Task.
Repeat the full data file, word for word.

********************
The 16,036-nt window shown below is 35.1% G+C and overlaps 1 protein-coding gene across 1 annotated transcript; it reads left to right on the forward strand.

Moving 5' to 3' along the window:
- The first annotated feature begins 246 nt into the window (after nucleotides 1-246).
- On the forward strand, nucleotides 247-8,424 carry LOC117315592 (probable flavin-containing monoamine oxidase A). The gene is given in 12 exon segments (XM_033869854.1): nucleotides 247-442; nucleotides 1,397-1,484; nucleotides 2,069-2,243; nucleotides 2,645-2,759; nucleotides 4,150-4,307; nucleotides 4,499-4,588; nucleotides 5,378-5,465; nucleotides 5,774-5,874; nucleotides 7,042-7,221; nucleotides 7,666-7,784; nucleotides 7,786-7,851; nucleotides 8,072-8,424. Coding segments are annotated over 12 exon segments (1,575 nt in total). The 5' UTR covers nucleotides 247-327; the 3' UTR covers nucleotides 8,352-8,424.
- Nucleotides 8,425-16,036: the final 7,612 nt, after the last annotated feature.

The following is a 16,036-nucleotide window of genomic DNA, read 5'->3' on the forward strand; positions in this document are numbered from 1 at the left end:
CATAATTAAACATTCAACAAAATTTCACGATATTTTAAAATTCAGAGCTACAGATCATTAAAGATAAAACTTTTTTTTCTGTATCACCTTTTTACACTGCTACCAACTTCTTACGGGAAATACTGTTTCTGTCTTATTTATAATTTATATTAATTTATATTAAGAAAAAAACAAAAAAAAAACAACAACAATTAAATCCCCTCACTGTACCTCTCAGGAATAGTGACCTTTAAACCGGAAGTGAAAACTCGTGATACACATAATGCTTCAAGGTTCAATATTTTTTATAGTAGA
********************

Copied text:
The 16,036-nt window shown below is 35.1% G+C and overlaps 1 protein-coding gene across 1 annotated transcript; it reads left to right on the forward strand.

Moving 5' to 3' along the window:
- The first annotated feature begins 246 nt into the window (after nucleotides 1-246).
- On the forward strand, nucleotides 247-8,424 carry LOC117315592 (probable flavin-containing monoamine oxidase A). The gene is given in 12 exon segments (XM_033869854.1): nucleotides 247-442; nucleotides 1,397-1,484; nucleotides 2,069-2,243; nucleotides 2,645-2,759; nucleotides 4,150-4,307; nucleotides 4,499-4,588; nucleotides 5,378-5,465; nucleotides 5,774-5,874; nucleotides 7,042-7,221; nucleotides 7,666-7,784; nucleotides 7,786-7,851; nucleotides 8,072-8,424. Coding segments are annotated over 12 exon segments (1,575 nt in total). The 5' UTR covers nucleotides 247-327; the 3' UTR covers nucleotides 8,352-8,424.
- Nucleotides 8,425-16,036: the final 7,612 nt, after the last annotated feature.

The following is a 16,036-nucleotide window of genomic DNA, read 5'->3' on the forward strand; positions in this document are numbered from 1 at the left end:
CATAATTAAACATTCAACAAAATTTCACGATATTTTAAAATTCAGAGCTACAGATCATTAAAGATAAAACTTTTTTTTCTGTATCACCTTTTTACACTGCTACCAACTTCTTACGGGAAATACTGTTTCTGTCTTATTTATAATTTATATTAATTTATATTAAGAAAAAAACAAAAAAAAAACAACAACAATTAAATCCCCTCACTGTACCTCTCAGGAATAGTGACCTTTAAACCGGAAGTGAAAACTCGTGATACACATAATGCTTCAAGGTTCAATATTTTTTATAGTAGA